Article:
Apart from the stronger yen, Thursday's session on the foreign exchange market was relatively calm. Limited changes on the global market also have an impact on the stabilization of the zloty. However, Friday may be different. Volatility may increase significantly due to the rich macroeconomic calendar.
Mixed data from the USA
Yen was globally stronger and gained 1 per cent at 3 p.m. in relation to the dollar. Yesterday, less than two hours after the closing of the session on the U.S. stock exchange, there was a rapid appreciation of the yen, which then gained even more than 5 per cent. Apart from the case of the Japanese currency, the changes in the currency market were limited today. This is partly due to the calendar of macroeconomic publications, which was not as rich today as it will be tomorrow.
Dollar was a bit weaker on Thursday, giving up part of what it gained yesterday. The EUR/USD rose from 1.13 to almost 1.14 even before noon (yesterday it was at about 1.15). Mixed data came from the U.S. economy. ADP published payrolls report in the non-farm sector in the US. Employment in the sector increased by 271,000 in December, well above expectations of 180,000). This is a good sign for the economy, but ADP data are often not very well correlated with the official data from the Department of Labour, which will be published tomorrow.
On the other hand, the number of initial jobless claims in the last week has increased above expectations. The number of claims was at 231,000, 11,000 above the market consensus. It is still relatively close to over 4 decade record (202,000) from September, but at the same time it was the third consecutive week of increases in a row and the highest level in five weeks, as well as close to the upper limit of readings from nearly a year (242 ,000).
At 4 p.m., ISM published December's PMI data for the U.S. manufacturing sector, which came in significantly below expectations. The index fell from 59.3 to 54.1 points (57.7 was the market consensus), the lowest reading in two years. A decline was recorded in virtually all index components, with the exception of a slight increase in new export orders and consumers' inventories. As a result, the dollar has weakened slightly again and the EUR/USD exchange rate has risen to 1.14.
All in all, Thursday's session on the currency market was relatively calm on the currency market (excluding the yen) as the market awaits tomorrow's events, which has also contributed to the stabilisation of the Polish currency. On Friday, however, we can expect an increase in volatility in principle from the morning, when data on inflation from Poland and eurozone will start to flow in gradually.
Given the recent relatively large changes in the value of the euro, Friday is likely to be an important day for the euro and volatility may remain high. At 8:45 a.m. (CET) we will see preliminary December data on consumer inflation (CPI) in France, the second economy of the eurozone. The market consensus indicates that inflation will be at 1.8 per cent per year. At 10:00 a.m. similar data will be available for the entire euro area - the median of market expectations indicates the reading of the main inflation rate at the level of 1.8 per cent year on year. However, the core index (excluding energy, food, alcohol and tobacco prices), which is estimated at 1.0 per cent, as in the previous month, will be more important. A deviation of as little as 0.1 percentage point may increase the range of fluctuations of the euro, although it is only if the core index goes beyond the range of 0.9-1.1 per cent, that we can expect more significant changes in the value of the eurozone's currency.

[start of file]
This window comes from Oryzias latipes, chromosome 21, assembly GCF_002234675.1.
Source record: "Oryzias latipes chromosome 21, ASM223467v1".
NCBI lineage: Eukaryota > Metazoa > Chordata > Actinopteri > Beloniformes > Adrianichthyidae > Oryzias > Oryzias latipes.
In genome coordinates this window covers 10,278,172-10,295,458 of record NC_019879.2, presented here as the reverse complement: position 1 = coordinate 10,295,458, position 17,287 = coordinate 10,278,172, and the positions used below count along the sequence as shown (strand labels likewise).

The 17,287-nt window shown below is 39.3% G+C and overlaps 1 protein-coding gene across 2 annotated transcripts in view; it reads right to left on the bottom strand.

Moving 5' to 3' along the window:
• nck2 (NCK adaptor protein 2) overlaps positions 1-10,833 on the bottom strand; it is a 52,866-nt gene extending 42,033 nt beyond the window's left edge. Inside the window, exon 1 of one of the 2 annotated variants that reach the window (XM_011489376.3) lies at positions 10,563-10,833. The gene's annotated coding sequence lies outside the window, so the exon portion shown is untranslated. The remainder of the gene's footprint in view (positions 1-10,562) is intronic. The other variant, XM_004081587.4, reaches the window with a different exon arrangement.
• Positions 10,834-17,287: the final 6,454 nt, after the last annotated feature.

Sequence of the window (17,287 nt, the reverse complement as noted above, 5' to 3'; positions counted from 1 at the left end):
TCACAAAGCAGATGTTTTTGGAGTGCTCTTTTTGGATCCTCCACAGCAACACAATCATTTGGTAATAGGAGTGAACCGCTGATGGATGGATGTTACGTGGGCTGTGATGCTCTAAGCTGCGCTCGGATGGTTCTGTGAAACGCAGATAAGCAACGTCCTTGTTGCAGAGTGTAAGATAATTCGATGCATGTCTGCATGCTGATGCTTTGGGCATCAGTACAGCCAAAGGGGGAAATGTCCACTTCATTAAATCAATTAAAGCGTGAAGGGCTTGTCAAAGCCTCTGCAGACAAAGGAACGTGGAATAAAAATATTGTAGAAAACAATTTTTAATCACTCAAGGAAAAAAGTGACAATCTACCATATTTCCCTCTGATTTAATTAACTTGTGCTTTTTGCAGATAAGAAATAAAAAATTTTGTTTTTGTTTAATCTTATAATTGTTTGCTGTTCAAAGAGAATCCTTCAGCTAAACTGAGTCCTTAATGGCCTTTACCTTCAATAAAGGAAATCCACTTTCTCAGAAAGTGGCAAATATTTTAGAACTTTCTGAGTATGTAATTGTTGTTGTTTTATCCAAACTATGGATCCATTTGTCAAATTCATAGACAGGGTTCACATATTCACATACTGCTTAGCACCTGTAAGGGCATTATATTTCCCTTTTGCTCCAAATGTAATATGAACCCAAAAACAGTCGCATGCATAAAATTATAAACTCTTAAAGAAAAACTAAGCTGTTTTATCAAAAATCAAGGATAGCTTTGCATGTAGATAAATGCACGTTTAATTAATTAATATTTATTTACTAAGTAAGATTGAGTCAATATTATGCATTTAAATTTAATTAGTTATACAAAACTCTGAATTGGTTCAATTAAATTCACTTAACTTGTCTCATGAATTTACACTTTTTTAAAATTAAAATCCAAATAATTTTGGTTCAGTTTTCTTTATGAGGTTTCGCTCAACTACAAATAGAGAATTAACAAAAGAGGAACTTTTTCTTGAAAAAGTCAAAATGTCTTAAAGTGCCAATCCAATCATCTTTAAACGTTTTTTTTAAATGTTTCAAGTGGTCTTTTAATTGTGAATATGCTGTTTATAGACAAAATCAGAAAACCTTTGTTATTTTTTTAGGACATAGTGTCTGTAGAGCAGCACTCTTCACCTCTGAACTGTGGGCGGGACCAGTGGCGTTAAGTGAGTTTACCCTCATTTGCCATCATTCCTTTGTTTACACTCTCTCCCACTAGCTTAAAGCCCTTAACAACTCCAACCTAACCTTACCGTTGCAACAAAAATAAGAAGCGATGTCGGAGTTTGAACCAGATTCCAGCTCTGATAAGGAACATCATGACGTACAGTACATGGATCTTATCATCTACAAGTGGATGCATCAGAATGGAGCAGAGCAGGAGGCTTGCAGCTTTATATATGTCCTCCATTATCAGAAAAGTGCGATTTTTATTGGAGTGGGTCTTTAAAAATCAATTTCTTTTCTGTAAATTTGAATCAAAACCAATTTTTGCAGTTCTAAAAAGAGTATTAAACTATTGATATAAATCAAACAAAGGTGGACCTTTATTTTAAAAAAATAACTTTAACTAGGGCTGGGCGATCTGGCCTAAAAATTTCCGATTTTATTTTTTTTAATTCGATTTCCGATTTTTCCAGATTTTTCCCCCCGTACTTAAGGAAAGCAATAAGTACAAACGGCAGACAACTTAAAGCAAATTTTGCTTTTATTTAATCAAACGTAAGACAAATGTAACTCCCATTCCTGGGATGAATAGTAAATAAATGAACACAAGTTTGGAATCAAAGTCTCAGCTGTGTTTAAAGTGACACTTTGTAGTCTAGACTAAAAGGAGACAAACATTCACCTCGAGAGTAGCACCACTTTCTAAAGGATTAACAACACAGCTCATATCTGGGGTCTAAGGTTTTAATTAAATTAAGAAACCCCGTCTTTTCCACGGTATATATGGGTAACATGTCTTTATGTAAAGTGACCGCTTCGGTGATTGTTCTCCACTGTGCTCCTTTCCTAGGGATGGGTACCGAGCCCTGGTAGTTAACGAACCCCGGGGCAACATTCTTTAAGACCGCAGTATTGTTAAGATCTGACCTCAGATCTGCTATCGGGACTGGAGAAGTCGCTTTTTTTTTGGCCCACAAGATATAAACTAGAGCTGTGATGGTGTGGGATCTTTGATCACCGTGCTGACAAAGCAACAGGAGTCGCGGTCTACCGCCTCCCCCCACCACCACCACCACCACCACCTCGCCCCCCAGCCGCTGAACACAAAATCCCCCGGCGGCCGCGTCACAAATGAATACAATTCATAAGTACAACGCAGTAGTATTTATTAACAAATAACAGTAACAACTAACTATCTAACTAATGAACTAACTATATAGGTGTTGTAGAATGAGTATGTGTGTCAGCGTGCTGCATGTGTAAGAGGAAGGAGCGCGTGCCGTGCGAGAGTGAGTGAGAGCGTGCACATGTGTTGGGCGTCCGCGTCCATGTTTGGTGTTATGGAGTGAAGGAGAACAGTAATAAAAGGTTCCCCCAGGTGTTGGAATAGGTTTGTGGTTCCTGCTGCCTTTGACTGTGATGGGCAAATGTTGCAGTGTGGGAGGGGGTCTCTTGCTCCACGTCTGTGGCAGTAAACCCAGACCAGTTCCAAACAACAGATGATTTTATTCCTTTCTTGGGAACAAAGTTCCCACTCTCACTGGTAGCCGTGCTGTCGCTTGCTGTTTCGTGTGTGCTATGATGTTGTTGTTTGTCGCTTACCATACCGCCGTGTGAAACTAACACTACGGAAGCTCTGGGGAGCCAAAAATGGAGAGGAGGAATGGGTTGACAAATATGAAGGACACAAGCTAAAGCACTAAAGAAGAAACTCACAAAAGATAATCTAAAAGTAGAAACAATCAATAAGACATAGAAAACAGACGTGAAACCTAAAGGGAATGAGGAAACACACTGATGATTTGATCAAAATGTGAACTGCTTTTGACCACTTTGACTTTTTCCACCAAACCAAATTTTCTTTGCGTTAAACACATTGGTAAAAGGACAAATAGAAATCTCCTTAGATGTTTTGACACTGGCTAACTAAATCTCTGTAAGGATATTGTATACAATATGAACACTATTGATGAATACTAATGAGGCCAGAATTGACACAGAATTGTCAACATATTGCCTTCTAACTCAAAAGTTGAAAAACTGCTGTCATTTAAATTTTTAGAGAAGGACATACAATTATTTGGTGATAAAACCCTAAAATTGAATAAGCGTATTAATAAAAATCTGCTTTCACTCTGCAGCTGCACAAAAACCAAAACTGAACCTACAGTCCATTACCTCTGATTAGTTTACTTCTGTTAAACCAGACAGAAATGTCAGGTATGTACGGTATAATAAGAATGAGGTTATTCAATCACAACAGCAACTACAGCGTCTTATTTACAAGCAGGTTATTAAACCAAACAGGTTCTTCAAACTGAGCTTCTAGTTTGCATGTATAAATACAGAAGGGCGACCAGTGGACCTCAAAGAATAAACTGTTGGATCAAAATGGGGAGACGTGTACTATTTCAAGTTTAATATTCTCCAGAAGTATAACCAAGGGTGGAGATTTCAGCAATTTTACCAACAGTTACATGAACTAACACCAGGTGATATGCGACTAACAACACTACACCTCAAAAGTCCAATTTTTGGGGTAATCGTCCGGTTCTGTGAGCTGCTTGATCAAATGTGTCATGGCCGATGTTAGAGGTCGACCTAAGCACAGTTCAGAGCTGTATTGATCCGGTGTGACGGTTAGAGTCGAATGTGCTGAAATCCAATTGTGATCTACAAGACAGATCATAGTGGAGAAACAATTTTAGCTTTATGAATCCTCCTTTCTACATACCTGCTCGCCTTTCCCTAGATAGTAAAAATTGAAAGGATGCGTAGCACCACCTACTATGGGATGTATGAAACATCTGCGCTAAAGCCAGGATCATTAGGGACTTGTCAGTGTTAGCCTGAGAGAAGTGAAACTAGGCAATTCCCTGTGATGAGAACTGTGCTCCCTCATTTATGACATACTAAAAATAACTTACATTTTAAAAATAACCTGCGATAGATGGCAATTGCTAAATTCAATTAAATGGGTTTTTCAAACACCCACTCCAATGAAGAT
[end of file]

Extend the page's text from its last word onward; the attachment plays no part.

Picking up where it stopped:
In the meantime, at 10:00 a.m., the Central Statistical Office (GUS) will also publish data on consumer inflation for the Polish economy. The market consensus points to a decrease in inflation from 1.3 to 1.1 per cent year on year. If the CPI reading turned out to be such, it would mean the lowest level of inflation in two years. A drop even below this level could only further strengthen the argument of the dovish part of the Polish Monetary Policy Council to maintain a mild policy in the coming year (or even longer). More important, as in the case of the euro area, will be the core index, which will be published next week.
At 2:30 p.m. probably the most important report of this week will be published. The U.S. Department of Labor will present a labour market report for December. Payroll data will be important, but the most significant - in the context of the dollar - will be data on the average hourly wage. The median of market expectations indicates an annual increase of 3.0 per cent (previously 3.1 per cent) and 0.3 per cent per month (previously 0.2 per cent). Although today the dollar no longer gained, it strengthened significantly during yesterday's session. And a change in earnings deviating from the consensus by as little as 0.1 percentage points (or more), can significantly affect the US currency.
On the other hand, at 4:15 p.m. an event will start, which is also worth paying special attention to. During the meeting of the American Economic Association in Atlanta, and interview by the New York Times will be conducted with the current head of the Federal Reserve, Jerome Powell, together with the former heads - Benem Bernanke and Janet Yellen. Powell's statements can be analyzed in particular by the market and the events of recent months show that they can cause significant changes in the dollar's value.